Who are those cool guys?
Why that's Autodesk Labs Program Manager, Scott Sheppard, and Autodesk Chief Technology Officer, Jeff Kowalski. What's the only thing that could make them cooler? Why 3D glasses of course!
Actually we were fortunate to attend Bot & Dolly's viewing of the new Gravity movie starring Sandra Bullock and George Clooney. Other Autodesk luminaries in attendance included members from the Office of the CTO (OCTO): Arthur Harsuvanakit, Evan Atherton, Jon Pittman, and Maurice Conti. And it wasn't just OCTO, other parts of Autodesk were represented by Carl Bass, Greg Eden, Matt Tierney, and Rama Dunayevich. Autodesk was well represented.
Bot & Dolly's contribution to the movie involved hooking cameras and scenery to robots. The robots then moved the cameras and scenery to create special effects that look like weightlessness. This style of filming also prevented motion sickness for the actors since they remained stationary while everything else revolved around them. The effect on screen though is that the actors are moving. So it was not a shock to us that the centerpieces for last night's gala were small-scale replicas of Bot & Dolly robots and looked like:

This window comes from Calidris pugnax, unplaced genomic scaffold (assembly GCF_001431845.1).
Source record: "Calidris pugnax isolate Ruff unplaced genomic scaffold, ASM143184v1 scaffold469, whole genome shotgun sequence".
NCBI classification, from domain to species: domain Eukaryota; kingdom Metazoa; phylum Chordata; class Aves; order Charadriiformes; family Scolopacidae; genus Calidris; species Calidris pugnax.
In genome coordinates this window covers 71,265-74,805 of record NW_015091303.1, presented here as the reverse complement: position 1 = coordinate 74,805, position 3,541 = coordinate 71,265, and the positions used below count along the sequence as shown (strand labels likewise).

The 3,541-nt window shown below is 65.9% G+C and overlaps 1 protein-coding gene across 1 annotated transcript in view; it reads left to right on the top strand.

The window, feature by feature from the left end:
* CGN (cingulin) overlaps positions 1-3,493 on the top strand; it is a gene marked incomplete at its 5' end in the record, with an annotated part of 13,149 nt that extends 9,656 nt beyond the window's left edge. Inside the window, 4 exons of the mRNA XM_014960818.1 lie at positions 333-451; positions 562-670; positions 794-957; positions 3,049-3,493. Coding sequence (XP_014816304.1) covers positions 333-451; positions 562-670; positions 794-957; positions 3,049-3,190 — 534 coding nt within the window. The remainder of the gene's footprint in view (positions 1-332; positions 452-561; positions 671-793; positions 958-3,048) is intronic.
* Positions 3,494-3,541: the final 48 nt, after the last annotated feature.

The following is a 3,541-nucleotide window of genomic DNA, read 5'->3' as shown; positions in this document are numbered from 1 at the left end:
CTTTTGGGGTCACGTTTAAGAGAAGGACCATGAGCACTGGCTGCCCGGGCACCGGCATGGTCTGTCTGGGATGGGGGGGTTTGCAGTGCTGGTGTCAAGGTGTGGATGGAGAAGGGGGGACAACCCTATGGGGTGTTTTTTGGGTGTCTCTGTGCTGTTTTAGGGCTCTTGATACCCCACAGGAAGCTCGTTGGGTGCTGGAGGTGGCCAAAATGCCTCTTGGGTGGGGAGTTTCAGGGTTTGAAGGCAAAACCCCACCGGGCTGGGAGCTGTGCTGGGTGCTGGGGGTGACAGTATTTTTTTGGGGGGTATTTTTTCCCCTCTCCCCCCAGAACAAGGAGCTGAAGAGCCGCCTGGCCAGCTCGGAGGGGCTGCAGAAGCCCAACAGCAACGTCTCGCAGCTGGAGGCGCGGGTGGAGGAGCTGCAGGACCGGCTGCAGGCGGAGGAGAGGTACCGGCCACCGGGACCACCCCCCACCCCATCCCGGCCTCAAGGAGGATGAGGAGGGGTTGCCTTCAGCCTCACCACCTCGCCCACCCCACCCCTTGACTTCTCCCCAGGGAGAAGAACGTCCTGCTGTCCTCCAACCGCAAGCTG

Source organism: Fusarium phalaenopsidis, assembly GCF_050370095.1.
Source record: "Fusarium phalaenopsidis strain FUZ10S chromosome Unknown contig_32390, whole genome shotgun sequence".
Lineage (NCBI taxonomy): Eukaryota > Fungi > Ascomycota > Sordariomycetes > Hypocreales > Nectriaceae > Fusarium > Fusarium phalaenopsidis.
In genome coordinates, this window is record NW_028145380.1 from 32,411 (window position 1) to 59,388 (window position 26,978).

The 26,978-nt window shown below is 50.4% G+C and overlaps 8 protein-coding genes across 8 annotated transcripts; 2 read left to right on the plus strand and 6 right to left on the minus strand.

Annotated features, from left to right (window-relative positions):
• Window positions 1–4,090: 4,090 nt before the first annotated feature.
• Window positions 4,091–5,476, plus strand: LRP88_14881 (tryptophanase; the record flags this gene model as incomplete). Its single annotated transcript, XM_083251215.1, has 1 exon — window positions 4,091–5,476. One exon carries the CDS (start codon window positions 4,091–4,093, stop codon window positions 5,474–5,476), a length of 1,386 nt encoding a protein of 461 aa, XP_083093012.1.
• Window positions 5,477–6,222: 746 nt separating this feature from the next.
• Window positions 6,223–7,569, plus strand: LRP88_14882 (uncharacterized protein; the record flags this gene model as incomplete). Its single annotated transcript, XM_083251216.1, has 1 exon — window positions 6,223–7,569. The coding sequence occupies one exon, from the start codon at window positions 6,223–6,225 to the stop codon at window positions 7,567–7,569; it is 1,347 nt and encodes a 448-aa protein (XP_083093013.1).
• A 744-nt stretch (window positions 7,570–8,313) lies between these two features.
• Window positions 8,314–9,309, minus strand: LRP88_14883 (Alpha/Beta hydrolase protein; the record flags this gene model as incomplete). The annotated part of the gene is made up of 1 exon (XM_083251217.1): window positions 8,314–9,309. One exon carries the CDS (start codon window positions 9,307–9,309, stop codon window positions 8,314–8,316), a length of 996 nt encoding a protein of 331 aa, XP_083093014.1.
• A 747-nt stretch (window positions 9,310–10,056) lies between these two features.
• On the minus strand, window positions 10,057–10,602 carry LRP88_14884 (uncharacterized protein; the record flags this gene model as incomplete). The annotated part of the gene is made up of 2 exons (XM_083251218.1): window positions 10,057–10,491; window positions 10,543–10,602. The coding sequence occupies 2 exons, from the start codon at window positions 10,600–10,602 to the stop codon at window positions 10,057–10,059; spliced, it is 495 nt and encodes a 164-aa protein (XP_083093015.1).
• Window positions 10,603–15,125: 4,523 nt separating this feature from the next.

Autodesk's connection to the movie is that Bot & Dolly use Autodesk Maya to program their robots. They find that this makes for an easier user interface than manual robot programming. If you want to get an appreciation of what Bot & Dolly can accomplish, check out this 5 minute video:
With regard to Gravity, for all you astrophysicists out there, I do have a question:
- In zero gravity, a body in motion remains in motion until acted upon by another force.
- So if one is hurdling through space but then becomes tethered to a space craft, wouldn't the force end when the tethering caused the motion to stop?
That's the one part of the movie I didn't get, but overall the event and the movie were stellar. Thanks Bot & Dolly!
Gravity is alive in the lab.